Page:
Overall, It’s an excellent resource across grades and subject areas, so let’s take a look!
As mentioned in the video, and one of the biggest highlights about TinyTap for me, is the fact that their Marketplace includes over 100,000 activities in over 30 languages. In addition to being a global learning resource, this means that TinyTap also offers outstanding resources for all types of language learners. While most of these activities are designed for preK-6 students, there are a lot of potential uses for secondary students as well.
Beyond language learning, TinyTap offers an enormous variety of lessons and interactive games. Probably the easiest place to start is just to head over to their website and browse through the different activities that have been created by teachers around the world. You can filter your searches by grade level and subject area to exactly what you’re looking for.
The lessons and activities on the Marketplace can be played on any web-enabled device (iPads, iPhones, Android phones, Android tablets, and web browsers), and the majority of them are available completely free. If you do sign up for a Pro plan, everything on the site will be accessible to you, including those activities that have a cost.
As a teacher, you can create class groups, which you can then add your students to. Within each class group, you can send out assignments to your students. These assignments can be activities you find in the marketplace, or activities that you have created yourself. This video provides an overview of what this process looks like within TinyTap.
You can also create courses, which you can then add your students to. With Courses, students can complete a selection of curated lessons. Just like above, these assignments can be activities you find in the marketplace, or activities that you have created yourself. This video provides an overview of TinyTap Courses:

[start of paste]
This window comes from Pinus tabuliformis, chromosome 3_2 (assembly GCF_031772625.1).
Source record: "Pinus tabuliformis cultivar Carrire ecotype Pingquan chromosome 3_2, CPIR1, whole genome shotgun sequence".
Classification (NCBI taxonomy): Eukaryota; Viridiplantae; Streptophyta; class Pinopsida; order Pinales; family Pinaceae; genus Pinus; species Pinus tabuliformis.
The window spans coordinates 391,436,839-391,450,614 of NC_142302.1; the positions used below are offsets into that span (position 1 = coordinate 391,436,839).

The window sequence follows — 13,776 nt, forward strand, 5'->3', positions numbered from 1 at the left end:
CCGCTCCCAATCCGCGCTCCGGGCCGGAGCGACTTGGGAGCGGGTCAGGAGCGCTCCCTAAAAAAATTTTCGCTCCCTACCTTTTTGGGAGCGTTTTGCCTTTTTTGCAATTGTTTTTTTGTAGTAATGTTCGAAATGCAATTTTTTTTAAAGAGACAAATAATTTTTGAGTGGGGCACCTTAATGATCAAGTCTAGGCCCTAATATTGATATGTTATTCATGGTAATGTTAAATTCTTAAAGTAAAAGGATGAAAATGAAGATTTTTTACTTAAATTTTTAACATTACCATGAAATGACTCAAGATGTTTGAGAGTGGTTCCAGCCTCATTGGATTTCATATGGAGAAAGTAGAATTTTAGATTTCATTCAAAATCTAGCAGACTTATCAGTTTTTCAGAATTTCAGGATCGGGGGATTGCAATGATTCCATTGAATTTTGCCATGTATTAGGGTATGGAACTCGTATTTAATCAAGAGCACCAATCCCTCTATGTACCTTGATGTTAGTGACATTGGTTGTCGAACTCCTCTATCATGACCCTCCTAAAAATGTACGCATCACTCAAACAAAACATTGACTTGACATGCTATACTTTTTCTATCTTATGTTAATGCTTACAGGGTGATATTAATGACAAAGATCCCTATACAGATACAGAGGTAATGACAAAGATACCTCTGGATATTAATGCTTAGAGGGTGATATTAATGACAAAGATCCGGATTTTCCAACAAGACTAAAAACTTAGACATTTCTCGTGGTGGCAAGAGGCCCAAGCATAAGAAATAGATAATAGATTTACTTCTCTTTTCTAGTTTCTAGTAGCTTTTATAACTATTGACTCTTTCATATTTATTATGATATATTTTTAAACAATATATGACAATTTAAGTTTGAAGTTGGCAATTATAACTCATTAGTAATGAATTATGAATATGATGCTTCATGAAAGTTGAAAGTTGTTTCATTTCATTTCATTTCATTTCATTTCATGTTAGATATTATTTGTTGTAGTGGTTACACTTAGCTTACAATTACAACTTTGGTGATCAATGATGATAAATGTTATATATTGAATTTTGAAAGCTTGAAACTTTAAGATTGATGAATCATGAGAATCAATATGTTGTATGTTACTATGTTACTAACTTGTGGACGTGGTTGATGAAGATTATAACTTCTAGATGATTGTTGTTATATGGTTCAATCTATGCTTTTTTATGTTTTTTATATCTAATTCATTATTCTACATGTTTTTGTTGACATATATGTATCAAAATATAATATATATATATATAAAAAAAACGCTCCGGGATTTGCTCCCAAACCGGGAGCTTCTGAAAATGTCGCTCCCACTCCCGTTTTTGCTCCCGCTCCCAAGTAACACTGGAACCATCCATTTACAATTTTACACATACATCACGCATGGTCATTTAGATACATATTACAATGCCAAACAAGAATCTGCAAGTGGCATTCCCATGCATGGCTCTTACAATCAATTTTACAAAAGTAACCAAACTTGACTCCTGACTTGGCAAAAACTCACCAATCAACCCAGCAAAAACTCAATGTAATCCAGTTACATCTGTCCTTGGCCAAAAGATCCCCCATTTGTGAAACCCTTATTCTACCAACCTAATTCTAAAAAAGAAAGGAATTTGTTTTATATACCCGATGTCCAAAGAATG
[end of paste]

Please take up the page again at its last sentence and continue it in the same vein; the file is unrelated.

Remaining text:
While the marketplace is great, as is the ability to create courses and assignments, my favorite feature is the ability for teachers and students to create their own activities. Each activity that you create is broken down into a collection of “slides” and each slide can contain a video, image, text, interactive activity, or anything along those lines. While reviewing TinyTap, this is where I started to get really excited about the educational possibilities, especially when thinking about having students create their own activities.
The activities offer a great way for students to pull together a variety of resources into a single presentation or interactive experience. Imagine a student working on a lab report for example. Within TinyTap, the student could create an activity that starts with a video introduction, then moves on to an interactive game/activity, then follows that up with a video discussion of the student’s results, and closes with a quiz asking their peers or teacher to assess themselves on what they learned from the presentation. That’s just one example, and the possibilities really are endless.
When creating activities, there are a variety of interactive options that students can add into their slides. This video playlist is an excellent resource for learning the basics, but overall you can ask questions, create matching activities, create sound boards, have students type in answers, and even have students say or record their answers.
Overall, the creation of activities is incredibly user friendly and something I believe even early elementary students would be able to use. Plus, if teachers decide they want to sell an activity they’ve created, they will receive 50% of the cost of each sale (if you’re interested, you can read more about this here). You can also check out this playlist for an additional look at creating activities in TinyTap.
Finally, Pro account users also have the ability to access TinyTap insights. This feature allows you to see reports and analytics so you can get a breakdown of student performance on the activities you’ve assigned to them. You can find more about the TinyTap plans here, and while I do think these reports are beneficial, I believe TinyTap does an excellent job of offering a ton of functionality for the free version.
Overall, I’m a big fan of TinyTap. Not only can teachers assign out any of the 100,000+ activities that already exist, but they can create their own interactive activities to use in the classroom.
But where I think TinyTap truly shines is in its use as a student creation tool. By asking students to create their own activities you can open up unlimited possibilities for how the creation app can be implemented in the classroom. Plus, you can do all this for free! And while the analytics and reports are definitely beneficial and worth the price of a Pro plan, for those teachers and schools that don’t have funding available, the free version of the platform has an enormous amount to offer.
The opinions expressed in this review are my own.
I was not compensated for writing this review.